Capital Pride hasn’t filed for bankruptcy yet, and an interim board is going to try to keep the organization intact.
On Oct 20, Capital Pride released a statement saying “the Board of Directors has found itself in a financial situation beyond its ability to alter or repair and is now forced to declare bankruptcy.” That announcement came following the board’s Aug 29 statement alleging that post-festival “accounting irregularities” could result in a police investigation.
At Capital Pride’s annual general meeting, held at Ottawa City Hall on Nov 5, it became clear the organization had not yet filed for bankruptcy. That realization changed the meeting’s agenda. Originally, two groups were going to make presentations under the heading of Pride 2015: Going Forward. Christopher Doyle, executive producer of Mr Leather Ottawa and a co-owner of Dog & Pony Sound, was going to speak on behalf of a diverse group of community members determined to make sure there would be a Pride festival next year. François Zarraga was going to present on behalf of a second group that not only wanted Pride to continue, but wanted the organization to become more inclusive, with events and meetings being bilingual and the festival involving Gatineau as well as Ottawa.
Instead, when members realized the existing board hadn’t yet filed for bankruptcy, the focus shifted to putting off filing for 45 days and appointing an interim board. Treasurer Giselle Gardipy, who along with all but three board members resigned mid-meeting, put in a last-minute phone call to prevent the bankruptcy papers from being filed on the morning of Nov 6.
Chair Jodie McNamara and board members Rob Swartz and Stephanie Lavergne agreed to stay on until a new AGM is held, slated to take place in early December. The newly appointed interim board members include Laurie Hawco, Jeremy Dias, Glenn Nuotio, Kevin Hatt, Michael Wright and Peter Zanette.
“We’re feeling really optimistic, and we’re excited that the community is so engaged in the Pride movement, and we’re hoping to use that momentum to move forward,” Dias, the executive director of Jer’s Vision, told media after the meeting. “We’re going to be meeting this week, and we’re going to review all of the statements and all of the available information. We’ll be making an official announcement in three weeks.”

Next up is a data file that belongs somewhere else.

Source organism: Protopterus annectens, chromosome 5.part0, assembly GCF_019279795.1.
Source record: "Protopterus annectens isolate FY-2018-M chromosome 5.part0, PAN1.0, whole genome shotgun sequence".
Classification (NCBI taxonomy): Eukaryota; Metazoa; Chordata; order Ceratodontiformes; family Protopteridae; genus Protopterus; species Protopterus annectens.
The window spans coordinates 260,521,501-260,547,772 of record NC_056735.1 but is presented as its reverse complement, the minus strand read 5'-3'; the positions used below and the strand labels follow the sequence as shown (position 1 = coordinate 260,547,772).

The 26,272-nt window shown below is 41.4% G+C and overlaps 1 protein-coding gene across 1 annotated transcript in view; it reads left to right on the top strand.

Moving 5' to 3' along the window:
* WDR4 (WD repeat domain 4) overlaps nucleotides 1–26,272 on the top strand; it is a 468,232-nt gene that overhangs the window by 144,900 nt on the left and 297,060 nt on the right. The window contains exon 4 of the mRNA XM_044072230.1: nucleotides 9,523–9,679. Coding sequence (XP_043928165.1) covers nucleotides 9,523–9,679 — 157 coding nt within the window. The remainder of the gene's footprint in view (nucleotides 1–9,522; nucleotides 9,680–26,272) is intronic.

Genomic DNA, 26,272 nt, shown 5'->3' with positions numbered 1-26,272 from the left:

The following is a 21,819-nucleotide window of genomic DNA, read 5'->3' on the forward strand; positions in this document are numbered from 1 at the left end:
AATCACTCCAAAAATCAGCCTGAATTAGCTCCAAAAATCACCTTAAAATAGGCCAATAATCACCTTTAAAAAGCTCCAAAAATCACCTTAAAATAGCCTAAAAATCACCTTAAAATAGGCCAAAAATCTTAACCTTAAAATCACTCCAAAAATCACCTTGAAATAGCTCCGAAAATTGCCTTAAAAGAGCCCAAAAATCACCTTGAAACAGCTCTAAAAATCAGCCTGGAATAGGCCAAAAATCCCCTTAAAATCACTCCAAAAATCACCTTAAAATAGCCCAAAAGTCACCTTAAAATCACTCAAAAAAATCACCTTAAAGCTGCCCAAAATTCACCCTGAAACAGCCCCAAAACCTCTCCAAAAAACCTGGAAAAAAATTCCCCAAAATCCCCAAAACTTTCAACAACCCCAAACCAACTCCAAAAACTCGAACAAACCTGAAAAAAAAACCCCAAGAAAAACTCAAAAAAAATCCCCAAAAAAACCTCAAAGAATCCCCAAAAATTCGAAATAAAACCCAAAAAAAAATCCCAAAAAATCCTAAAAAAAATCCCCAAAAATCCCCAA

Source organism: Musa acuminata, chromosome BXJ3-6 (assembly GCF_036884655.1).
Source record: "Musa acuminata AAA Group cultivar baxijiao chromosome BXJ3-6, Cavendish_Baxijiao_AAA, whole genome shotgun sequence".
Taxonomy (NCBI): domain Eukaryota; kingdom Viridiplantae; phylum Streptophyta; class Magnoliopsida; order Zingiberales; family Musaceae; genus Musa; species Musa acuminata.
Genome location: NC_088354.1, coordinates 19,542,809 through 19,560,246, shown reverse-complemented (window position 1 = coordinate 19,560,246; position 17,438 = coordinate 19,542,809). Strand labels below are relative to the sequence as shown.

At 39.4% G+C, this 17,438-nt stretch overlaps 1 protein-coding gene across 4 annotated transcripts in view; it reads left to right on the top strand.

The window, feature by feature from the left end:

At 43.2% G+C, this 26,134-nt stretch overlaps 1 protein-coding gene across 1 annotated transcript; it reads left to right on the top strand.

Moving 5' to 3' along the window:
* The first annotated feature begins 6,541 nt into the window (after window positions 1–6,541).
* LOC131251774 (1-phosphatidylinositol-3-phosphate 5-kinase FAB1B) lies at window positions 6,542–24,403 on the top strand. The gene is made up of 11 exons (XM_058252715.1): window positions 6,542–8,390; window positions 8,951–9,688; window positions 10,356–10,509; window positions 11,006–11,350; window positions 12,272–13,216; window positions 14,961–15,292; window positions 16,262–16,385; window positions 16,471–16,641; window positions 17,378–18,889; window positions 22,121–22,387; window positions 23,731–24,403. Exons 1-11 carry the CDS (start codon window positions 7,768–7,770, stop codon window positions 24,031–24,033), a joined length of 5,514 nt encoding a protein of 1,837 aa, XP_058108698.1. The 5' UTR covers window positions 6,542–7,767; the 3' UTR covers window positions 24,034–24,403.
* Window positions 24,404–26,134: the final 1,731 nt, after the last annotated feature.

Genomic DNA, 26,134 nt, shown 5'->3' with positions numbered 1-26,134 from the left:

Optimism was in short supply earlier in the meeting as approximately 200 attendees shared their frustrations. At one point, when a community member asked what controls were in place to prevent Capital Pride’s financial crisis from occurring, McNamara responded, “That’s a fantastic example of a question we can’t answer.”
Amidst laughter and groans, McNamara said that in the face of a possible libel suit the organization’s lawyer had advised that it was problematic for board members to answer certain questions, no matter how truthfully, in a public forum.
Several attendees expressed dismay that Capital Pride’s board had intended to file for bankruptcy without consulting its membership. McNamara said that with a debt of $89,000, the organization no longer qualifies for municipal funding, which would be a significant loss of funding for the festival. She added that she couldn’t see other donors and sponsors being willing to step in, under the circumstances.
“Nobody is claiming that nothing went wrong, that we didn’t make serious mistakes,” McNamara said as she addressed the room. “I want to apologize from the bottom of my heart for a job done very poorly.”
Speaking to Xtra following the meeting, Marion Steele, a former Capital Pride chair, said she was upset that Capital Pride had intended to file for bankruptcy.
“I was annoyed, partly because [a debt of $89,000] is not enough to claim a bankruptcy over,” Steele said. “We came in in 2004 with a $200,000 debt, and we did not declare bankruptcy. We held creditors’ meetings. We held fundraisers. We were out of debt in three and a half years. So, it’s doable and you don’t have to lose your branding.”
Other community members, including Jay Koornstra, executive director of Bruce House, expressed hope that Capital Pride can find a solution that doesn’t involve declaring bankruptcy.
“It’s felt like being on a ship that’s sinking and there’s nothing you can do to stop it,” McNamara said tearfully to reporters after the meeting. “But maybe there is.”